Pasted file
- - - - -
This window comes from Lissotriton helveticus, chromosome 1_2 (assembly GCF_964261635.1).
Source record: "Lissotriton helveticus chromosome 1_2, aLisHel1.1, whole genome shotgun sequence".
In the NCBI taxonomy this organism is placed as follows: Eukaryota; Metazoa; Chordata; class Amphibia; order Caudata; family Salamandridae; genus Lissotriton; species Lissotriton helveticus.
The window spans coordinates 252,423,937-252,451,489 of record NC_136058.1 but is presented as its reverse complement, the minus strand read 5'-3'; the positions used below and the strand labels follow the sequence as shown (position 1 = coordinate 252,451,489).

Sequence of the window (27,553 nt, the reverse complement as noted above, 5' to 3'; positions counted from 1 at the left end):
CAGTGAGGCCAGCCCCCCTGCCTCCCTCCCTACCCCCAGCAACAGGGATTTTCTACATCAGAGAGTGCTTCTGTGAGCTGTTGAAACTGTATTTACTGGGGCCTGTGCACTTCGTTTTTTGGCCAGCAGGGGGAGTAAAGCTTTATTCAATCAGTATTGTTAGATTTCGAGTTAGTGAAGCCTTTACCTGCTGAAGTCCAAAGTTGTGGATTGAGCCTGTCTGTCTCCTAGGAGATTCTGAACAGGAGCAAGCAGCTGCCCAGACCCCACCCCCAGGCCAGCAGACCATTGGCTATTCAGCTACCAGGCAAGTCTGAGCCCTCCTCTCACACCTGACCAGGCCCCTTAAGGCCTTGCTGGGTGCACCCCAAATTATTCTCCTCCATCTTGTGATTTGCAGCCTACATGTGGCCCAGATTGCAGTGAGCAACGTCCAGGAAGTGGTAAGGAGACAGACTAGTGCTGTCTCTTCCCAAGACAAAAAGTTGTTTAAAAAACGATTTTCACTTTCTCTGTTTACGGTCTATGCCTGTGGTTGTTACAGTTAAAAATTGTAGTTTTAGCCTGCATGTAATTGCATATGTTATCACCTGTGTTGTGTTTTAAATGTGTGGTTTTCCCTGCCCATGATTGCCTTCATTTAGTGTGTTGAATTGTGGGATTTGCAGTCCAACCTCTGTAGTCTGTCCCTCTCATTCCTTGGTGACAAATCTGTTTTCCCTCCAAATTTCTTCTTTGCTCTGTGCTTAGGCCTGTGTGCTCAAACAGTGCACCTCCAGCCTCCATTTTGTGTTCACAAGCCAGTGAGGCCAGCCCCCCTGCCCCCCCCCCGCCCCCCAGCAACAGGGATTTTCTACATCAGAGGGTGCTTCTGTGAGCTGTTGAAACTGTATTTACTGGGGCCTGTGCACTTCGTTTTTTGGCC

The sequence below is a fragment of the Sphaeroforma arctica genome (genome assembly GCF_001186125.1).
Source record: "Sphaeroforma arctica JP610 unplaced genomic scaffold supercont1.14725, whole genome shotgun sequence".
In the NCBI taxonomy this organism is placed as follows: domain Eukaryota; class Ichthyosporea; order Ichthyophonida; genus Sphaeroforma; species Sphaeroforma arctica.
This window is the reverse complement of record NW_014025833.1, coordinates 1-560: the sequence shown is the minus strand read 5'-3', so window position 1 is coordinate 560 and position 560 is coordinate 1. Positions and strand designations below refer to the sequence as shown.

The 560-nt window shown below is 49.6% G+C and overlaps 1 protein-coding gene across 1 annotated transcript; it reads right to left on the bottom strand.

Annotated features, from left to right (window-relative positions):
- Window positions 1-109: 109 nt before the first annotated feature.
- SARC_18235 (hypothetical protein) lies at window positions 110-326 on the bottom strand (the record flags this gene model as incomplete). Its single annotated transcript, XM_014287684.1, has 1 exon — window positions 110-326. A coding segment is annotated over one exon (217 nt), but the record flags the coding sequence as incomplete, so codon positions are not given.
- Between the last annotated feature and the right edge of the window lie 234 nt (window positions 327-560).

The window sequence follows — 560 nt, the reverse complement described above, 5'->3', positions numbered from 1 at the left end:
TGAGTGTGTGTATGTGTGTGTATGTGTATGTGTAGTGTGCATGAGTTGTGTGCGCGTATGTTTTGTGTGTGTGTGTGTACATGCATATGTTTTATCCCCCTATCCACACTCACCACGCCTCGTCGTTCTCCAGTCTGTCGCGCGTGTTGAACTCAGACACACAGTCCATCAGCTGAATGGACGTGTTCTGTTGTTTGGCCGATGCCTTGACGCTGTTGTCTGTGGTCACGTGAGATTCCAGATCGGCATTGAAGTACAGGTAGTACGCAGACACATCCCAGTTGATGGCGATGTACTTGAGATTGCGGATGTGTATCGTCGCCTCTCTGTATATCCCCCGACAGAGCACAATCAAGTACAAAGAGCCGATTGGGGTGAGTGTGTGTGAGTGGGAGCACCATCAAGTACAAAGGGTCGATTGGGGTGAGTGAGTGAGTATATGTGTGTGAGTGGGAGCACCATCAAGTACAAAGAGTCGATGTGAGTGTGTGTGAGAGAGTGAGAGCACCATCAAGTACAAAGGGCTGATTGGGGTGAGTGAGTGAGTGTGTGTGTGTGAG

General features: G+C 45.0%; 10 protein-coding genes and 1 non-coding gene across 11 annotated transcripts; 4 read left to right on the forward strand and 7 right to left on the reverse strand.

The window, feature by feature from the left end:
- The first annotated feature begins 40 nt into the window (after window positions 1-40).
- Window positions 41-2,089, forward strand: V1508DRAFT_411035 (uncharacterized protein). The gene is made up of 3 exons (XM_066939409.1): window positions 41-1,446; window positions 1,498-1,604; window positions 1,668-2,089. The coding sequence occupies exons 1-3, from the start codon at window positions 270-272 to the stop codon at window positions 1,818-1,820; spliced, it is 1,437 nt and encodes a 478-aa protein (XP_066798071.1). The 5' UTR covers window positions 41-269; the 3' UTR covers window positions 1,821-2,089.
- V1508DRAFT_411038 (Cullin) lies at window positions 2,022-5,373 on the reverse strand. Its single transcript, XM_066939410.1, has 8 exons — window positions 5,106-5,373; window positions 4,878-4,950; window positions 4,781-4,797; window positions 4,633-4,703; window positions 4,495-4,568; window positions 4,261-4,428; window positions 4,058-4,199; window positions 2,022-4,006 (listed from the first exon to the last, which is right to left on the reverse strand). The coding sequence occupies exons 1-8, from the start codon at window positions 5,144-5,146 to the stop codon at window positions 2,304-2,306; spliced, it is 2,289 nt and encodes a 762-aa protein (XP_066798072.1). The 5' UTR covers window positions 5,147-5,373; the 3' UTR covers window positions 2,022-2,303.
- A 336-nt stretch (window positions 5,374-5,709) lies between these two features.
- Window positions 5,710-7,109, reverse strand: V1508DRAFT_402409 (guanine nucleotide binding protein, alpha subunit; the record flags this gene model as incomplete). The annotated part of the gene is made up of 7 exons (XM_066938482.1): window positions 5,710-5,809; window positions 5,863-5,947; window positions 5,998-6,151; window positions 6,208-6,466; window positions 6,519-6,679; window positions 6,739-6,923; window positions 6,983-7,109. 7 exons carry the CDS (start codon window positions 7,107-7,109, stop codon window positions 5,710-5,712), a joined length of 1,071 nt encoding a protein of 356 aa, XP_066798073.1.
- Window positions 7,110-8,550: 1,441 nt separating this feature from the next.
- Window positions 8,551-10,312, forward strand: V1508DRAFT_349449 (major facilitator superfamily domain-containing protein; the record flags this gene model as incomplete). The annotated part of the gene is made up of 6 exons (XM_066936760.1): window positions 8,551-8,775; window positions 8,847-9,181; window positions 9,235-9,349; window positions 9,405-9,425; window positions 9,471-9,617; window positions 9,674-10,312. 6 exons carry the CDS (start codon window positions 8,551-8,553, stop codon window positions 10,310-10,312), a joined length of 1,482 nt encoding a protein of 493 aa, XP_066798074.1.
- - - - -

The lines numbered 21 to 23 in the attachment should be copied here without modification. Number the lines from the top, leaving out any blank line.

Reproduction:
- Window positions 41-2,089, forward strand: V1508DRAFT_411035 (uncharacterized protein). The gene is made up of 3 exons (XM_066939409.1): window positions 41-1,446; window positions 1,498-1,604; window positions 1,668-2,089. The coding sequence occupies exons 1-3, from the start codon at window positions 270-272 to the stop codon at window positions 1,818-1,820; spliced, it is 1,437 nt and encodes a 478-aa protein (XP_066798071.1). The 5' UTR covers window positions 41-269; the 3' UTR covers window positions 1,821-2,089.
- V1508DRAFT_411038 (Cullin) lies at window positions 2,022-5,373 on the reverse strand. Its single transcript, XM_066939410.1, has 8 exons — window positions 5,106-5,373; window positions 4,878-4,950; window positions 4,781-4,797; window positions 4,633-4,703; window positions 4,495-4,568; window positions 4,261-4,428; window positions 4,058-4,199; window positions 2,022-4,006 (listed from the first exon to the last, which is right to left on the reverse strand). The coding sequence occupies exons 1-8, from the start codon at window positions 5,144-5,146 to the stop codon at window positions 2,304-2,306; spliced, it is 2,289 nt and encodes a 762-aa protein (XP_066798072.1). The 5' UTR covers window positions 5,147-5,373; the 3' UTR covers window positions 2,022-2,303.
- A 336-nt stretch (window positions 5,374-5,709) lies between these two features.